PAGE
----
Moreover, the principles of good and right, Aristotle maintained, is not to be found in some heavenly realm unconnected to the senses but rather is inherent in every individual. These principles are situated right at the very core of human nature and could be attained through the actual exercise of these very virtues.

Characteristic of Aristotle’s moral philosophy is his contention of the virtue as the Golden Mean. Aristotle held that human actions are susceptible to vary from too much to too little. The proper course of action is what Aristotle defined as the middle ground or mean between excess and deficiency. This is where his distinct conception of moderation takes its highest applause. Aristotle believed that every human action must be limited to only a considerate amount, not exceeding the middle ground. Example of this is eating. Too much eating results to gluttony as too little results to malnutrition. The same goes for courage. Too much courage gives birth to rashness as too little of it equates to cowardice.

Although Aristotle’s theory of the Golden Mean is somewhat practical and less ideal than that of his teacher, Plato, it is however problematic as Aristotle did not provide a yardstick upon which the act could be measured. It is, nevertheless, an innovation in the Greek Antiquity moral thought as it provided another alternative other than that of the unshakeable proposition put forth by the one considered god of Western world, Plato.

In summary whereof, both of the two intellectual giants, it may be said, have bequeathed the canon of thought with the inherent penchant to incline towards the faith in reason. And that is immortality, a type of which remains formidable, to date. However, at the core of their intellectual harmony (themselves physically confined within their respective Antique context) was an irreconcilable particular which severs their guru-pupil, student-professor relationship. That is, Aristotle’s sanction for that which is rather imperfect.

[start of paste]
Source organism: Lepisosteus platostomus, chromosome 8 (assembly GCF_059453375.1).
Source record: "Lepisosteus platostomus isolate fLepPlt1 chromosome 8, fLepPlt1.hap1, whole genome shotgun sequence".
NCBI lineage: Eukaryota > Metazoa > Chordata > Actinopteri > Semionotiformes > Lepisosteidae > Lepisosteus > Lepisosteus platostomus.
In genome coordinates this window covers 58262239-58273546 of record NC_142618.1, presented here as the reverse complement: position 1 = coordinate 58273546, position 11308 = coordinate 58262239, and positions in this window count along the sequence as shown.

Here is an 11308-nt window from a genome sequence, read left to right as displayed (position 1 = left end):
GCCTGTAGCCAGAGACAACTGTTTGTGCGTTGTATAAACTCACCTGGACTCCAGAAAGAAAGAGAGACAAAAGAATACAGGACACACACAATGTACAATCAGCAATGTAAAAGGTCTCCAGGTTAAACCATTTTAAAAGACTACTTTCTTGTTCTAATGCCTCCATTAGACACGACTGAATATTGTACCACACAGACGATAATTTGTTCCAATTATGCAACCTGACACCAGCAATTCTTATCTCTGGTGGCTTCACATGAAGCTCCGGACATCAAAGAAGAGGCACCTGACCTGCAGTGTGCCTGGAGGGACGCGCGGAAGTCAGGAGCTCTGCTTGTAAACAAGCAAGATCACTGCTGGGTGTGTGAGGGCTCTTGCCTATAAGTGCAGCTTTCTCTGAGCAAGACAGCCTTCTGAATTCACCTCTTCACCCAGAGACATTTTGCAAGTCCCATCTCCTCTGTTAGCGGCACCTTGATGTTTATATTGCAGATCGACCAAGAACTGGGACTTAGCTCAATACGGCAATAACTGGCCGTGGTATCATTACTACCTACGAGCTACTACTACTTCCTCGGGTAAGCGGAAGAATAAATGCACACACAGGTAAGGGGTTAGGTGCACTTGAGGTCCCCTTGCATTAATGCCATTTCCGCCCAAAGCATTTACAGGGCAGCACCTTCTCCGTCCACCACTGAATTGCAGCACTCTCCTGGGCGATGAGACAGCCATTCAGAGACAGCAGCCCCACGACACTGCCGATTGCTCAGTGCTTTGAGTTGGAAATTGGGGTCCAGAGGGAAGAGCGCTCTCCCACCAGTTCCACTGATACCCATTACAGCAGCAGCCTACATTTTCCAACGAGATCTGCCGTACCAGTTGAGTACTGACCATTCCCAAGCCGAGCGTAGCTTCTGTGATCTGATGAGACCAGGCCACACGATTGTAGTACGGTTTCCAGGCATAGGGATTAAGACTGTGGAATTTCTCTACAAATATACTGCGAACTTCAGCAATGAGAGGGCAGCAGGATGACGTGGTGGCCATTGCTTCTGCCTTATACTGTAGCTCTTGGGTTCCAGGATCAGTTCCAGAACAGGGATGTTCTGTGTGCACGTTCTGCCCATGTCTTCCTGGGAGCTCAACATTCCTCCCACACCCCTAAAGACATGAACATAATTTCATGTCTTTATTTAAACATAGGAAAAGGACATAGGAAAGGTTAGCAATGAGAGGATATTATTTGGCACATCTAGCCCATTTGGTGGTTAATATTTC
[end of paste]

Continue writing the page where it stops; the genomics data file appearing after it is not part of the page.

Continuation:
“Unlike Plato, who conceives of reality in terms of unchanging and static essences and Ideas, Aristotle identifies the nature of a thing with the end toward which it is developing; at each unfinished stage, the thing is partly realizing its own nature and is fully itself when its end is wholly realized. Aristotle’s biological, scientific, and historical interests enabled him to view the philosophical problem of reality from a more dynamic and relative standpoint than Plato’s, and Aristotle’s conceptions encompasses a wider range, a varying blends of idea and circumstance, of the perfect and the imperfect.”[12] 

With pains to provide a conclusion, for purposes of reflection at least, it would be remarkable that in our day and age, a juncture which is post-industrially  ‘consumptive’ in the language of Lyotard’s, and yet ‘discontented’ in the discourse of Freud’s—but of which is ‘a time like any other’[13] —it is of honor and pride that the history of thought had been ignited in a fashion that is rather polemically-provocative rather than tyrannically religious. Plato and Aristotle deserves an attention, more than ever before insofar as their paragon for passion, virtue and mental activity is concerned; historical recognition, morever; for theirs is the impetus from which the objective trajectory has been sparked, ignited. Even Nietzsche’s never did recklessly eschewed their seminality—